The weight and breadth of it

(Note: This is a blog I wrote over the course of losing our second pregnancy, and the year following, while I dealt with the emotional blowback. I am happy to say, that while forever changed, I am a strong, healthy person, with an excellent support system, and I have come out the other side, resilient as ever. I…. hesitated to share such a personal story online with people I will never know, but all I can hope is that my experience, my journey, can help some other person thru their pain. I read, and have heard,  plenty of other’s stories and it helped me feel not alone in my misery. So here it is. The unedited, unabridged, raw truth of it.)

we found out we were pregnant again in early july of 2016. We quickly did a test at our doctors office, and they announced, while faint, the test was a positive. we were over the moon ecstatic. told everyone we knew, even our local bank ladies who adore our 1st born.

we scheduled our first ultra sound, for early august, expecting the arrival of baby gillis number 2 sometime in march of 2017.

we arrived at our doctors office, ready to get into this pregnancy full swing.. this pregnancy that we had already invested month of love and what abouts and hows this going to, and two in diapers? and time to do this, and boy wasnt that amazing? and gosh. we’re having another baby.

I remember waiting in the ultrasound tech room, and hearing my husband lovingly talk about our daughter and our new one on the way. I remember the feeling of having to go out and tell him… to tell him we lost it. that i lost our baby.

It’s an overwhelming feeling of ….. Of the blood leaving your heart and roaring into your head, a raging train in an endless tunnel, a bleak black vacancy of thought.. All thought but one – it’s gone. Before it even had a chance to be anything other then an it. Hollow, where life should be just beginning.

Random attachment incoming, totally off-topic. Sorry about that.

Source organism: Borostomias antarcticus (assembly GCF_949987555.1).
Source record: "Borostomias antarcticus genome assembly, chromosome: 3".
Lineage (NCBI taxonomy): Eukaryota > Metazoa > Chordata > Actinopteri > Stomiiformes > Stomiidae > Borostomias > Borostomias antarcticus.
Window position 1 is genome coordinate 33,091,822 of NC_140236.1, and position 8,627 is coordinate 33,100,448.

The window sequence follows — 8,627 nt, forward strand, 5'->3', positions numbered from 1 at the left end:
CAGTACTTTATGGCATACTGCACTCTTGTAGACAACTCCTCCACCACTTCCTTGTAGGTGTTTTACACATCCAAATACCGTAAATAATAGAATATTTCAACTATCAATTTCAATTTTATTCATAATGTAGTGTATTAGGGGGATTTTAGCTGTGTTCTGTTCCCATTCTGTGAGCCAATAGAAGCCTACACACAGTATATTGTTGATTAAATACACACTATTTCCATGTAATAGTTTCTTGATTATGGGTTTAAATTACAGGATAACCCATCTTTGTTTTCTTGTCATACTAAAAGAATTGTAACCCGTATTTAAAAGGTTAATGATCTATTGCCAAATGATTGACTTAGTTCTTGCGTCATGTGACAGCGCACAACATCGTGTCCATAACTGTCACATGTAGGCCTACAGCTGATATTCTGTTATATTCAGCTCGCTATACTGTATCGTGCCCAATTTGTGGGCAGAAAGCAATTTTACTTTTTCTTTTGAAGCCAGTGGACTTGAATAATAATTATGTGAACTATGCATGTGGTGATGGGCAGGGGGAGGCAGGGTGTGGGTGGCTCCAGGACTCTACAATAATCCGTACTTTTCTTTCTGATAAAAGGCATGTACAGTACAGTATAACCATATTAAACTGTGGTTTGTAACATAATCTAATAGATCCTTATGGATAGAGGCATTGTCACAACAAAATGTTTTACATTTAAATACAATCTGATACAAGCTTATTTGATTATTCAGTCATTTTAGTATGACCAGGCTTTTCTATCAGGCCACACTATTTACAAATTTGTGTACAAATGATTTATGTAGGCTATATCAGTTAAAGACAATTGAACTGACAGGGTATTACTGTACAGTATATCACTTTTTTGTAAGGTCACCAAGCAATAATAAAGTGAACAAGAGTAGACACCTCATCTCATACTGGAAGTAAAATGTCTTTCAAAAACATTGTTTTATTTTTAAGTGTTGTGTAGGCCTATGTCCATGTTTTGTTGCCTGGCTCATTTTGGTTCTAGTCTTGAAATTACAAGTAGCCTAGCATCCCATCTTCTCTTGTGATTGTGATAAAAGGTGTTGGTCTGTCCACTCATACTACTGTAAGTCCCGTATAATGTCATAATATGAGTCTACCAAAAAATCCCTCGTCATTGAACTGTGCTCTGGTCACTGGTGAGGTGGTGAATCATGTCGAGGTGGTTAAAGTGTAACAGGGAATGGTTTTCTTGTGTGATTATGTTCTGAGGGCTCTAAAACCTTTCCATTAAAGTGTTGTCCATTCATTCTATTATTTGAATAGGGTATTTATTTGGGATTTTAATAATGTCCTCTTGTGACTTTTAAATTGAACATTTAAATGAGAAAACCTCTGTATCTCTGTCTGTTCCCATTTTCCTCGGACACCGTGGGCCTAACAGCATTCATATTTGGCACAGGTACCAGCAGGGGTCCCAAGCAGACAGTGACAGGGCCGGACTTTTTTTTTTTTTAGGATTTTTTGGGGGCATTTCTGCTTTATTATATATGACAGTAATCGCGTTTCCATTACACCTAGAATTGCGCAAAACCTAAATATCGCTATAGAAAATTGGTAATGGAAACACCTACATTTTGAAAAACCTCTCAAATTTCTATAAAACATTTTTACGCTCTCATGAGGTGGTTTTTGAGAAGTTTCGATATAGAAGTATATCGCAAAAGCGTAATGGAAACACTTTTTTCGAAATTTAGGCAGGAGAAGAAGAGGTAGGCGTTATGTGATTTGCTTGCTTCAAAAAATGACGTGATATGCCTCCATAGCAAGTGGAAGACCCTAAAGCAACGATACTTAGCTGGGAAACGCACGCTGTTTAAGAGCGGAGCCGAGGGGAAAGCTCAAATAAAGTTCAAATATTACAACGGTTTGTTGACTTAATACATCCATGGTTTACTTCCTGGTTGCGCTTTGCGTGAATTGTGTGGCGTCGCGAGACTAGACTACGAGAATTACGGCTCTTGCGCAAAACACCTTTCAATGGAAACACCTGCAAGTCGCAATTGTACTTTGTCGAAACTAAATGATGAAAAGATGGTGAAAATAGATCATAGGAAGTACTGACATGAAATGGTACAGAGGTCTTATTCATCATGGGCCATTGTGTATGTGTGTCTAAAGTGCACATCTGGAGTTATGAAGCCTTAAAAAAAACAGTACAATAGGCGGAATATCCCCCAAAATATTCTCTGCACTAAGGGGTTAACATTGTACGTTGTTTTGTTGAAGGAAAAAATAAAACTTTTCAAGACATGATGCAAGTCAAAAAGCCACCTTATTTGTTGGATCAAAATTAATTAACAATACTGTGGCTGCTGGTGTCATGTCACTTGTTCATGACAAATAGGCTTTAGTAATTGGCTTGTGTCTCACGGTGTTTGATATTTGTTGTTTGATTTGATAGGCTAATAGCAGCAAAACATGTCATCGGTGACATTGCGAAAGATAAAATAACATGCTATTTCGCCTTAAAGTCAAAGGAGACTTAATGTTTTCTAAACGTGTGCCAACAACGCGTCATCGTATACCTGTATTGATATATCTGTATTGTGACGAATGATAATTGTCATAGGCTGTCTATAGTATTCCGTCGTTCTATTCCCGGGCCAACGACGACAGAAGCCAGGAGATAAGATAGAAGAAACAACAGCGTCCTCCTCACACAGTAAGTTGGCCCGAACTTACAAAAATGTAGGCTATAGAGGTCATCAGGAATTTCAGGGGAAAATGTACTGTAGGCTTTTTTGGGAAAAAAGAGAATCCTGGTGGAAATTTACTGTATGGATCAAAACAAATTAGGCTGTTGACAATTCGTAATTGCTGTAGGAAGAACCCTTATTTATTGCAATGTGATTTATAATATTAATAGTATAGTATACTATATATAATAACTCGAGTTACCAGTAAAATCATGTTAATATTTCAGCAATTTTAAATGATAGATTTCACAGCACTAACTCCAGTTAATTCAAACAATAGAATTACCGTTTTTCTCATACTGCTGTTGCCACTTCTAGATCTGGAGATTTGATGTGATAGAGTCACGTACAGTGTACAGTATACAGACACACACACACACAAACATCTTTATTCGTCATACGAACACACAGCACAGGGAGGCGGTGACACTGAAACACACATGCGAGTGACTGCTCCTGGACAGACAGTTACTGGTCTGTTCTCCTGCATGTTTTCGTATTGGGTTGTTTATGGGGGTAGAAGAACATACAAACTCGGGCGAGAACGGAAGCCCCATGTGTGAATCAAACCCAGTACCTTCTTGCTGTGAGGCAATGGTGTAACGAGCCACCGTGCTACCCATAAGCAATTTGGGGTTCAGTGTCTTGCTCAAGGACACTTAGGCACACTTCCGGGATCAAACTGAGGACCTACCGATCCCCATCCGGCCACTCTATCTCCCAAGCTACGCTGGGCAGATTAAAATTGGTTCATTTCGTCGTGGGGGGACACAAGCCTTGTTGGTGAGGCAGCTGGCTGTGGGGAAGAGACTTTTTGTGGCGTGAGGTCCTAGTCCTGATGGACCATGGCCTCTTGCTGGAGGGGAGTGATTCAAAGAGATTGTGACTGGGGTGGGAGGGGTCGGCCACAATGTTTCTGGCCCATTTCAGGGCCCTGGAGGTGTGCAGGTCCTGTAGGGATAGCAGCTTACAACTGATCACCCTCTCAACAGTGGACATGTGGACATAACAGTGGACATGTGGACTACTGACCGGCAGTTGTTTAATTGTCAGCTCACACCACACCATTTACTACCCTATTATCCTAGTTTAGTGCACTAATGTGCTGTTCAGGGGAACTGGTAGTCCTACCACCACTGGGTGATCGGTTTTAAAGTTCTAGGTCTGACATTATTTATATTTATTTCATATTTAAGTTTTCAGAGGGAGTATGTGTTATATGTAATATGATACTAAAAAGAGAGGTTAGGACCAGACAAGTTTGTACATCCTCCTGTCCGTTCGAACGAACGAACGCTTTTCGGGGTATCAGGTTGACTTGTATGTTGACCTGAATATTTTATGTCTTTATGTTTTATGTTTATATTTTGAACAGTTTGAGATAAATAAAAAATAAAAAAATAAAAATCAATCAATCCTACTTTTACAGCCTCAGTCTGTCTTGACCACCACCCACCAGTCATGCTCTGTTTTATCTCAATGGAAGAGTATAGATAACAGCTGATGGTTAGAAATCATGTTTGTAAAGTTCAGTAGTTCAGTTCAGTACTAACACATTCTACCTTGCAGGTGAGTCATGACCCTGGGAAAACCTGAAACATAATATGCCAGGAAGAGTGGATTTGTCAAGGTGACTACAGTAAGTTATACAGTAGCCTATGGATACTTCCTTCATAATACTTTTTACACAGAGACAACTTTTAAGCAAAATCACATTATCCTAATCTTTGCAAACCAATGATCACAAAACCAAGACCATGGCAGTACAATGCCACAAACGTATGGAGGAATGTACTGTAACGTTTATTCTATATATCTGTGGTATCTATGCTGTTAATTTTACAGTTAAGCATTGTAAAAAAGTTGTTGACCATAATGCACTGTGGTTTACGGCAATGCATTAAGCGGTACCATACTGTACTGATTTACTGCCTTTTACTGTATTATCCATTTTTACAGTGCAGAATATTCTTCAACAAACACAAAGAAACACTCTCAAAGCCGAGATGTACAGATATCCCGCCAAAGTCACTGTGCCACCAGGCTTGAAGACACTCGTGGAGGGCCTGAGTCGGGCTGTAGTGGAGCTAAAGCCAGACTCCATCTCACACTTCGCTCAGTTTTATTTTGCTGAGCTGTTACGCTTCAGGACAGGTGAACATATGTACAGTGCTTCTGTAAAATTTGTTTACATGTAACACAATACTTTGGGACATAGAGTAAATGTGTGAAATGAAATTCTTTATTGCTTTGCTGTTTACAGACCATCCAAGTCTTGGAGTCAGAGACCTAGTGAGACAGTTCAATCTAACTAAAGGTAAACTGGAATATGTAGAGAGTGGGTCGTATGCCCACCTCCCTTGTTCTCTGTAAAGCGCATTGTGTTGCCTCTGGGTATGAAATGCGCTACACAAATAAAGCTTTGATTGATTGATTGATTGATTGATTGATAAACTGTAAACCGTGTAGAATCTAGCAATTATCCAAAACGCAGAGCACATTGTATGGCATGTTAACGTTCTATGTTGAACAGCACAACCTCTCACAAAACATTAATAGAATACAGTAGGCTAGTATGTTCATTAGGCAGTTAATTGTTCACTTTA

In the back of your mind, you knew. You knew when the sonogram couldn’t find a heartbeat. When all that was there was a yolk sac and a fetal pole. When you knew you should have seen more, heard more. When the doctor started gently patting your hand and asking lots of questions. But the hope, you held onto it like a tiny star, guiding you threw the night. And when that star, that tiny pinprick of light is extinguished, your soul crushes underneath the weight of that darkness.

I’m one of the lucky ones. I have a wonderful supportive husband and family. I have a beautiful 15 month old daughter.

But we wanted this baby. We wanted it with our whole beings.

the walk out into the waiting room.. the look of shock and realization on your partners face as he sees your devastated one. the hush in the room from all the other expectant families… no one wants the beauty and happiness of their pregnancy dimmed by the reality of someone else’s tragedy

… the roar of silence as you can feel your face collapsing and your head nodding. I can feel his arms envelope me, I can feel my daughters warm hands on my face. Walking out the door into the heat of the summer I am chilled to the marrow in misery.

Its time to go home. A two hour ride punctuated by agonizing and clipped phone calls to parents. Outlining the next few days of blood tests and struggling to answer questions that the doctors couldn’t answer for us.

A few hours pass and you realize you’re not actually frozen in time. You get dinner ready, and all of a sudden it’s bed time. The hours pass, sometimes fast, sometimes slow… And it’s a few days later. Still hurting, still questioning. Still having lightning flashes of grief and despair. But the days are passing.

Doing certain things, feels a bit like giving up… Having that extra cup of coffee. Eating a cold deli sandwich. A hot dog when you’re feeling lazy at lunch. When you’ve miscarried a baby that your body is still desperately trying to hold onto.. trying to nurture and bring to life, every little thing feels like a betrayal to yourself. to your baby.

I had already started a baby book. I wanted it to be as well done as our little girls, and there is a section in the front about finding out your pregnant. I hurt when I see that book sitting beside our daughters, but I feel this need to get the few sonogram pictures we did get, to have it be as complete as possible, before we put it away.

But I now deeply understand why couples wait until the second trimester to announce. To plan. To really hope. Because this is agony.

You furiously read all the statistics. 1 in ten pregnancies end in miscarriage. 1 in 4 woman suffer at least one in their lifetimes. This early it was most likely a genetic abnormality. It couldn’t possibly be saved this early. It wasn’t meant to be.

But none of those words matter. Not to the bloodless heart. The swollen eyes. The rushing in your head.